Stacie Hernandez (Mexican-American), b. Wichita, Kansas. I obtained my Bachelor of Fine Arts degree in Drawing and Painting from the University of Oklahoma. There I studied with painter George Bogart and sculptor Timothy Segar. I then moved to Brooklyn, NY to continue my studies at Pratt Art Institute under Ross Neher, receiving my Master of Fine Arts degree. While at Pratt I had the privilege of meeting Master Painter George McNeil whom made a profound effect on my life as a painter.
In 1991, I founded the Art School for the Visual Arts, located in Bergen County NJ, providing fine art instruction to students from the surrounding counties. After moving to Florida, I established Palencia Fine Arts Academy & Gallery in St. Augustine, FL and was the director/owner/artist in residence until 2017. I currently reside in Dallas, Texas where I am entirely focused on working in oils. I have joined a community of artists in the historic landmark building called, The Continental Gin Building. It encompasses many diverse forms of art, with a blend of local and internationally known artists and designers.
I knew early in my youth that painting and drawing is what I wanted to do and my primary medium would be oil. Heavily influenced by both the Modern Art movements’ abstract expressionism and a rich vibrant Mexican-American cultural childhood experience, I have been inspired to experiment with new ways of processing ideas and concepts regarding the nature of materials and functions of art.
My abstract thought was encouraged by artist, mentor and friend George McNeil (1908-1995) with whom discussions about the current art movement was shared over tea on many occasions. McNeil and I exchanged thoughts and techniques in his Brooklyn studio and home, one block away from my brownstone. He encouraged me to experiment with one of the key signatures of modernism which was to have an emotionally wrought brushstroke. Besides McNeil I have also been influenced by Anselm Keifer, Eric Fischl, David Salle, Mary Boone, Julian Schnabel, Lee Krasner, Helen Frankenthaler, Georgia O’Keeffe, Picasso, Red Grooms, Jackson Pollock, De Kooning, Roberta Smith and Turner, to name a few!
Over the past year, I have become more aware of my Synesthesia and have decided to embrace this natural expression in my painting. Synesthesia is the neurological phenomenon in which stimulation of one sensory or cognitive pathway leads to automatic, involuntary experiences in a second sensory or cognitive pathway. These are usually the first abstract concepts that educational systems require children to learn. And which result in my “hearing” colors.
I strive for efficiency in brushstroke observing form, space, movement and color. Informed by a range of emotional states, points of time, and position in my surrounding landscape, the work is an affirmation that people experience music, landscapes, emotions and memories in a complex interconnected way. I strive to make this evident in the tension and balance between paint and surface, and between one or more colors while hearing colors speak.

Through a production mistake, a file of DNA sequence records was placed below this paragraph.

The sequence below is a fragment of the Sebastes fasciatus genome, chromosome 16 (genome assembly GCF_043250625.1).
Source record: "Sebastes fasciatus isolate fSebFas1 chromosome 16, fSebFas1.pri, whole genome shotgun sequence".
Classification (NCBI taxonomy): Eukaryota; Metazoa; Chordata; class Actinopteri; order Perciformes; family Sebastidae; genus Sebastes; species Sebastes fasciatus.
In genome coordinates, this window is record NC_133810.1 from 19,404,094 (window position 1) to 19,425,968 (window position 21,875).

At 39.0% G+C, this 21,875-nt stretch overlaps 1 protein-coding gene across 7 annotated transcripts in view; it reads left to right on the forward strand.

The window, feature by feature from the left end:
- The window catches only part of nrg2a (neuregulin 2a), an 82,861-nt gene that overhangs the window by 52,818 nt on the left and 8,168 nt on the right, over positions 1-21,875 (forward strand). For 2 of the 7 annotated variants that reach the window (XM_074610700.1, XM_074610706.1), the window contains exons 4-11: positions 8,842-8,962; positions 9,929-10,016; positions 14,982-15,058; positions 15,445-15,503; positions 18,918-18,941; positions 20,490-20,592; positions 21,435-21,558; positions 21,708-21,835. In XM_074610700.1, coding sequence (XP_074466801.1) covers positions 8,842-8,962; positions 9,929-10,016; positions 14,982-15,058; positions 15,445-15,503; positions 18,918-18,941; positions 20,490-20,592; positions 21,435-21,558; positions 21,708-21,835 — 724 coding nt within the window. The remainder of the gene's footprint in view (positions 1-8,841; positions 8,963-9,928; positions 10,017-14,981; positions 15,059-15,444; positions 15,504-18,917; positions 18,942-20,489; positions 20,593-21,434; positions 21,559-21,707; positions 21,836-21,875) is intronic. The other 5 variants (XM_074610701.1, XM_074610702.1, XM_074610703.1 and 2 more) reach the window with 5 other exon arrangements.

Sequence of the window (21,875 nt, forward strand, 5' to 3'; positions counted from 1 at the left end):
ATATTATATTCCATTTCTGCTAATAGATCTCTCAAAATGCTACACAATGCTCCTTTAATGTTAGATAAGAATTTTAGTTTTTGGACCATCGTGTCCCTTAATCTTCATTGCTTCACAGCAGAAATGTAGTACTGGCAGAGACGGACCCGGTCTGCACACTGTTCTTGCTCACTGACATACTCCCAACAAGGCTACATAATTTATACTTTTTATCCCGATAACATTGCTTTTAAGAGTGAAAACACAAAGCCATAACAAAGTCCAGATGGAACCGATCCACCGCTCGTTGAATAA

The work synthesizes a multitude of contrasting concepts and forms: light and dark, warm and cool, space and density, gravity and lightness, while each color struggles to gain its own recognition on canvas. I deployed color, line, shape, and texture to create a rhythmic visual experience that evokes an emotional response.
Each line is painstakingly etched into the background, a direct physical language. Colors are inextricably tied to one another. So clear is this relationship that I have associated each color with an exact sound, per painting, allowing the viewer the ability to get in touch with their spiritual selves.
My oeuvre can be broken down into a multitude of periods; shifts in my work typically coincide with material changes in my surrounding landscape, personal relationships, or some major life event.
I prefer to work in solitude and my paintings are built slowly and carefully; the arc of my arm can be seen in the brush or palette knife stroke. I have a great deal of experience with discipline, practice, balance, and a relaxed and fluid control as both painter and as an athlete. These principles of physical action, combined with careful, precise visual observation of my environment, underscore my lifelong approach to painting.
I’m constantly reminded of the relevance of this approach by a quote from Roberta Smith; “Paintings like poetry and music, are essential nutrients that help people sustain healthy lives. They’re not recreational pleasures or sidelines. They are tools that help us grasp the diversity of the world and its history, and explore the emotional capacities with which we navigate the world. They illuminate, they humble, they nurture, they inspire. They teach is to use our eyes and to know ourselves by knowing others.”